hydration exercise

Hydration is crucial to physical performance. As little as a 2% loss in body mass from sweating can lead to significant decrements in performance. So choosing a solution that will adequately hydrate you is extremely important. However, not all hydration drinks are created equally.  Before you chug a liter of your usual sports hydration drink, take a peek at the nutrition label and compare it to the ingredients and their definitions below. 

What are the positive things to watch for in your drink?

  • Drinks that contain sodium, magnesium, potassium and calcium, hopefully in a citrate form.
  • If sweetened, look for glucose, dextrose (which is a form of glucose, usually processed from corn starch), cane sugar (be careful here if you’re vegan as many cane sugars are filtered with bone char, which is essentially charcoal made from animal bones), or no sweeteners at all.
  • The additions of B vitamins are generally helpful as well.

There are many ingredients you’ll want to avoid.

  • Preservatives. These typically are sodium benzoate, monopotassium phosphate, nitrate/nitrite, and minerals in sulfate/sulfite or carbonate forms. While these forms can provide some of the minerals needed for electrolyte re-balancing, they are typically cheaper and less effective forms.  Ascorbic/citric acids are also preservatives.
  • Natural Flavors. Natural flavors mean that their original form is a natural product, which can be anything from bugs to animal secretions (seriously), to the more usual fruits/veggies/plants/etc. If you’re vegan, you may want to stay away from products containing natural flavors, due to the high likeliness that animals are involved in the processing of the flavor.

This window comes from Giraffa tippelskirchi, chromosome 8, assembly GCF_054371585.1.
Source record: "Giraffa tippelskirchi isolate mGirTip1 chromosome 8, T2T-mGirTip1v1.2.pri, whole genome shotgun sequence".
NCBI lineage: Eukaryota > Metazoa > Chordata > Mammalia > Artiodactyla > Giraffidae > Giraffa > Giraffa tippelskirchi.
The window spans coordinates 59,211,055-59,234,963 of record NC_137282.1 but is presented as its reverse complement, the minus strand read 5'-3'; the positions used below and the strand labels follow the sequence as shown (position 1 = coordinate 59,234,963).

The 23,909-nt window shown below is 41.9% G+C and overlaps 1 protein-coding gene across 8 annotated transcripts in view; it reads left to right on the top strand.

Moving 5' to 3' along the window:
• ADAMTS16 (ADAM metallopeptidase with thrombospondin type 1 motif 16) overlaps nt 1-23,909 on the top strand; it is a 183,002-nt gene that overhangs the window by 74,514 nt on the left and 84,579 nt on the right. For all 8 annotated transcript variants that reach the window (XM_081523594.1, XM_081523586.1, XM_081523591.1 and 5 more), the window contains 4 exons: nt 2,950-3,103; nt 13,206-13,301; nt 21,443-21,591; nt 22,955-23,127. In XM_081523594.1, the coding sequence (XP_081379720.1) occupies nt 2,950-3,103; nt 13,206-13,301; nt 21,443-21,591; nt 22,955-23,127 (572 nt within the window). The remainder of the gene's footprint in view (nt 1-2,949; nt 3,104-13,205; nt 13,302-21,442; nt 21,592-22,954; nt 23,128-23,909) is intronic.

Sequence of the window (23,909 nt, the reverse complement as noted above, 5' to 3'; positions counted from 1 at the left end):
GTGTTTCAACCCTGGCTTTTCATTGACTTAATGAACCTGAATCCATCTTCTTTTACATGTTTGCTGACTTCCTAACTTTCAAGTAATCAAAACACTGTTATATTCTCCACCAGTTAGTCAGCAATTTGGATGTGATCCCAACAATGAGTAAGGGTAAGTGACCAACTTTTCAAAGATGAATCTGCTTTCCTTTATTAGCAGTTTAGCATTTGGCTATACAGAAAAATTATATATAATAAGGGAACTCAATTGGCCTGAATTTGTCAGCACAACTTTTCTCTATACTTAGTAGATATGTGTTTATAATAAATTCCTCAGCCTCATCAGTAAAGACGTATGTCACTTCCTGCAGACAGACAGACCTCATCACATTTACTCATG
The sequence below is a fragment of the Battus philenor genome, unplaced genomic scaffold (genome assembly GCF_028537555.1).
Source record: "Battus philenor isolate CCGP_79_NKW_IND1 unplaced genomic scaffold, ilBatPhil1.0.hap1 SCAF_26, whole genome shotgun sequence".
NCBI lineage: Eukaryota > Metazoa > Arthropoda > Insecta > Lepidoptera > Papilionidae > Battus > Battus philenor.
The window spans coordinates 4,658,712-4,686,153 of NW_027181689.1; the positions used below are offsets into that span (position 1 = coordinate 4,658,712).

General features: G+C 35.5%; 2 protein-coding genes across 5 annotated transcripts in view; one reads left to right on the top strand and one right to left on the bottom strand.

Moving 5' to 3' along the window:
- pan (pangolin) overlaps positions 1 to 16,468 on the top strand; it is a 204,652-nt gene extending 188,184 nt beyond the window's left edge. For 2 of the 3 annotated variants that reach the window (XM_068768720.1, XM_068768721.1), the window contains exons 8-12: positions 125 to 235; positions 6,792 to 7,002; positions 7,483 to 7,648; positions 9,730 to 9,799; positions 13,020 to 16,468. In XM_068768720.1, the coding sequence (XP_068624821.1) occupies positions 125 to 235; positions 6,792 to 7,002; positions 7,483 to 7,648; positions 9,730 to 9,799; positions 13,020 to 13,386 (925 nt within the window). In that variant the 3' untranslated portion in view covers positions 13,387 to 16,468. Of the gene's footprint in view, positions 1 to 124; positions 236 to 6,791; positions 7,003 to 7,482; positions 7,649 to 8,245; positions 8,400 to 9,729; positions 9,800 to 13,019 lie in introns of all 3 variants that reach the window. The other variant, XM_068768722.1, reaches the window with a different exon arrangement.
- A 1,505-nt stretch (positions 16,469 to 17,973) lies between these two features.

• Artificial sweeteners. Typical artificial sweeteners are sugar alcohols (sorbitol, xylitol, glycerol/glycerin, isomalt), saccharin (Sweet and Low), sucralose (Splenda), aspartame (Nutrasweet, Equal, Sugar Twin), acesulfame K (Ace-K, Sunett, Sweet One, Neotame).
  • Fillers and additives.  These are ingredients that are not necessary, but either act to balance out formulas, insure product presentation or give the product a boost, such as “fizz” additives like ascorbic/citric acid and sodium carbonate, as well as polyethylene glycol, a laxative to counter other products which may create GI problems. You may find stabilizers or emulsifiers that make sure that the product doesn’t separate such as gums (gum Arabic, acetate isobutyrate, glycerol ester of rosin).

For our members we’ve done the research making sure our hydration products fit the criteria outlined above. Brands like Skracth, Osmo, and Nuun pack in electrolytes and other essentials to keep you hydrated and fueled while minimizing the inclusion of preservatives, flavorings, and other fillers.

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